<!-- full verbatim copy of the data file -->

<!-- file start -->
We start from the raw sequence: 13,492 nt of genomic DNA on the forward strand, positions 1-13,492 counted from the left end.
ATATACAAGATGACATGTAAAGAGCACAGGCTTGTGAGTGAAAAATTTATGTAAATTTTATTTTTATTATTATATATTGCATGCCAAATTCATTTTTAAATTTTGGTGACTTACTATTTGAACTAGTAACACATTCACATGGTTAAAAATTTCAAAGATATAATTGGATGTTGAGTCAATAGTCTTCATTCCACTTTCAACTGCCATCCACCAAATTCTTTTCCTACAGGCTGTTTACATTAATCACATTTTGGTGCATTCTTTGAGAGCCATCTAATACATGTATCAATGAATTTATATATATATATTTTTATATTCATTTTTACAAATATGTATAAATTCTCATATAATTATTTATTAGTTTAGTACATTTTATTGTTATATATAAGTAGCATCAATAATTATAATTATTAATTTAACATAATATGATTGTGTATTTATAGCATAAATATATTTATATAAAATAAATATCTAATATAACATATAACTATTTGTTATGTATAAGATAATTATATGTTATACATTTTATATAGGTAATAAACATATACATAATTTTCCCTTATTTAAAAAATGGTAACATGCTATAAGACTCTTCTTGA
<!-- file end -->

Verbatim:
We start from the raw sequence: 13,492 nt of genomic DNA on the forward strand, positions 1-13,492 counted from the left end.
ATATACAAGATGACATGTAAAGAGCACAGGCTTGTGAGTGAAAAATTTATGTAAATTTTATTTTTATTATTATATATTGCATGCCAAATTCATTTTTAAATTTTGGTGACTTACTATTTGAACTAGTAACACATTCACATGGTTAAAAATTTCAAAGATATAATTGGATGTTGAGTCAATAGTCTTCATTCCACTTTCAACTGCCATCCACCAAATTCTTTTCCTACAGGCTGTTTACATTAATCACATTTTGGTGCATTCTTTGAGAGCCATCTAATACATGTATCAATGAATTTATATATATATATTTTTATATTCATTTTTACAAATATGTATAAATTCTCATATAATTATTTATTAGTTTAGTACATTTTATTGTTATATATAAGTAGCATCAATAATTATAATTATTAATTTAACATAATATGATTGTGTATTTATAGCATAAATATATTTATATAAAATAAATATCTAATATAACATATAACTATTTGTTATGTATAAGATAATTATATGTTATACATTTTATATAGGTAATAAACATATACATAATTTTCCCTTATTTAAAAAATGGTAACATGCTATAAGACTCTTCTTGA